December 1, 2014
In the past few years it’s not been unusual for Don Bacon to walk into his classroom on day one and find that half his students are from China. “I realized I’m going to have to change how I do some things,” said Bacon, a professor of marketing at the University of Denver.
“If you do some things that don’t work great for 10 percent of your students but work for the other 90 percent you can probably keep doing that and be successful as a teacher,” he said (though he noted that wouldn’t be optimal either). “When it gets to be half the class and you’re realizing you’re not meeting the needs of half the class, that’s a problem.”
As U.S. campuses have dramatically increased their international student populations in recent years, more and more faculty members are encountering a different demographic of student than they are used to – or at least they’re encountering that demographic more frequently. They’re seeing more non-native speakers of English who in many cases are unfamiliar or uncomfortable with American classroom norms: participating in classroom discussions, asking the professor a question, engaging in group work. Plagiarism can be a problem, in part due to different citation practices in different countries.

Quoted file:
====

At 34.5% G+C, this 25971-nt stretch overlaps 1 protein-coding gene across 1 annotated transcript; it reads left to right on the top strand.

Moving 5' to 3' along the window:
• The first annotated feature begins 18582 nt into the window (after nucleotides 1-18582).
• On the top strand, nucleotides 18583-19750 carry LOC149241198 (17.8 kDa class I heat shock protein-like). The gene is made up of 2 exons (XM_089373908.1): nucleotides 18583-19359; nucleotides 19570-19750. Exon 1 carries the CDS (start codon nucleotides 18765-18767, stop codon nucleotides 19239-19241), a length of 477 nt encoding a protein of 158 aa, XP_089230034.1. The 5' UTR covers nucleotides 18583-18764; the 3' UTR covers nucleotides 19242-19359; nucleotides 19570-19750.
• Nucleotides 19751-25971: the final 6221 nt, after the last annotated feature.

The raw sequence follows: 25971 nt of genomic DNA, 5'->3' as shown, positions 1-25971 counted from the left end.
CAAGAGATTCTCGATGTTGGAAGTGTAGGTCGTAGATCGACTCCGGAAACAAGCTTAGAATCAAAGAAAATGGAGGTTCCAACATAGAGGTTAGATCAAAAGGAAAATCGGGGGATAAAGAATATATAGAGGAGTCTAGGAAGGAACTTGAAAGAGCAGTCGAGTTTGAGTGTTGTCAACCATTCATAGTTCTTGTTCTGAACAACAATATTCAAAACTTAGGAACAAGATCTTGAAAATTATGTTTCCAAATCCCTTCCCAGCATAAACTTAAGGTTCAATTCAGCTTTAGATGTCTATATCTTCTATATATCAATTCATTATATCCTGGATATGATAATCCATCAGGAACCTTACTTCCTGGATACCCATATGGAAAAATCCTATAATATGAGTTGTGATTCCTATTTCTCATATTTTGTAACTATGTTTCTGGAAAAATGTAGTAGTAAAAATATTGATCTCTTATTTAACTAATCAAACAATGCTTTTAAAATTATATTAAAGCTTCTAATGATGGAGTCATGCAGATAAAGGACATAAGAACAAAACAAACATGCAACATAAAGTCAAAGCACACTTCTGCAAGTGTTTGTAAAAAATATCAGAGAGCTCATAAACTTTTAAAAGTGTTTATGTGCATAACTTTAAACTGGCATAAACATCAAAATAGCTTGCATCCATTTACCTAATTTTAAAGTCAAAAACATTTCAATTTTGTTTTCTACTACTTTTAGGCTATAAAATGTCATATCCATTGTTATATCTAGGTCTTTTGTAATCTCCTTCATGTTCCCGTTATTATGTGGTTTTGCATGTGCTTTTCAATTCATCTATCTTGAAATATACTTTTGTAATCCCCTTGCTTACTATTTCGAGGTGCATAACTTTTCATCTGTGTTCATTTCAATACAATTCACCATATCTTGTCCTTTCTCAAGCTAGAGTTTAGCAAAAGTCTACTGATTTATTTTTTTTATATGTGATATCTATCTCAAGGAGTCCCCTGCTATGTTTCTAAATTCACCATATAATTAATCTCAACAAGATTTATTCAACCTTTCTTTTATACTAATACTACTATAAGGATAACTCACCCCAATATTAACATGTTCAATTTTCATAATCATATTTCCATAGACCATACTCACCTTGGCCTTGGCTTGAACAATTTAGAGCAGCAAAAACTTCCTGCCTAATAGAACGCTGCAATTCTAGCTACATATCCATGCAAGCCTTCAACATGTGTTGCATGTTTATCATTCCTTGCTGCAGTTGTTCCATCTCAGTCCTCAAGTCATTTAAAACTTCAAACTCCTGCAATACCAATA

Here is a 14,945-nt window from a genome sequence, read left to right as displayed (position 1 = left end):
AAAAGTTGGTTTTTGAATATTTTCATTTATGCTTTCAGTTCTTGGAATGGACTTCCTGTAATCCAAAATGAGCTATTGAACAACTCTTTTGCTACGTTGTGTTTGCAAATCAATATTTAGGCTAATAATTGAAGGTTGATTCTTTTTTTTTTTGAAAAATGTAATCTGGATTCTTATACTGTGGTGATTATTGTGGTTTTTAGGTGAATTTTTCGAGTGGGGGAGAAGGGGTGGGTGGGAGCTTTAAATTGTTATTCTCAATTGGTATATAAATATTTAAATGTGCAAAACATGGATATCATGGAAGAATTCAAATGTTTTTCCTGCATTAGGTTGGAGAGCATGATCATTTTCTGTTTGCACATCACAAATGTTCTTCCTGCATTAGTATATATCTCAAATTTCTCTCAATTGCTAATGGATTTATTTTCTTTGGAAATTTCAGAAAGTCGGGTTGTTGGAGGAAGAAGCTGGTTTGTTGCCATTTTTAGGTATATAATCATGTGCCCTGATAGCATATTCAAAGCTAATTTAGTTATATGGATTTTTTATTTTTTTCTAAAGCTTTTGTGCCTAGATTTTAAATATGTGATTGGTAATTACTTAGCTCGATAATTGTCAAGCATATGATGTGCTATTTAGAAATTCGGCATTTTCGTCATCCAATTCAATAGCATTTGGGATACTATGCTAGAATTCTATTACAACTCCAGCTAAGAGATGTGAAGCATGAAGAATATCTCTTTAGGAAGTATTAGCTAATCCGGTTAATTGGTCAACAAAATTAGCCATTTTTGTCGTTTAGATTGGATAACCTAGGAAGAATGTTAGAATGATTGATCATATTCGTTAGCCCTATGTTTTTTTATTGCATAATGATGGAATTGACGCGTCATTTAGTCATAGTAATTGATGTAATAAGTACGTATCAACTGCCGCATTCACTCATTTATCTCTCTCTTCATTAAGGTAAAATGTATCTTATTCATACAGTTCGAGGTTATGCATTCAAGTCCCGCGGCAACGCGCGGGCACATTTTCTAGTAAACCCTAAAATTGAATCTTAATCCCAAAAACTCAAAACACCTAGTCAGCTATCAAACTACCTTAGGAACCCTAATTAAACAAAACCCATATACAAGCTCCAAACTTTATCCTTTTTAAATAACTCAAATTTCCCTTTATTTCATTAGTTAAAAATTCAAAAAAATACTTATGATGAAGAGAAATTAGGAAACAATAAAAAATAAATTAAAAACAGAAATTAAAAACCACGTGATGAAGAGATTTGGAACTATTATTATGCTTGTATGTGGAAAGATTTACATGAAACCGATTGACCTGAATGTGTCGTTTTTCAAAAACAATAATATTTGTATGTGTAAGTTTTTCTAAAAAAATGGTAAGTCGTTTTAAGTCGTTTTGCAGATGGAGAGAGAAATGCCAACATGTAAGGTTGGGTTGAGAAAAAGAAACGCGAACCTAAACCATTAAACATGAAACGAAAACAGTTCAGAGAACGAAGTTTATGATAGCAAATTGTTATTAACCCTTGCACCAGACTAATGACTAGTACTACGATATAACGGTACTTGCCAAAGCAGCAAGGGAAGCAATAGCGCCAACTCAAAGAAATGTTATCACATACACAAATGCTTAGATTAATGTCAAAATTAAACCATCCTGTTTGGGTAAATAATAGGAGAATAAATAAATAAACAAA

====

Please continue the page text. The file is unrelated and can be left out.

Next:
New data from the Institute of International Education show that the number of international students at U.S. campuses has increased by 72 percent since 2000, fueled in large part by a fivefold increase in the number of students from the dominant sending country, China. A total of 231 U.S. universities now host 1,000 or more international students, compared to 135 in 2000.
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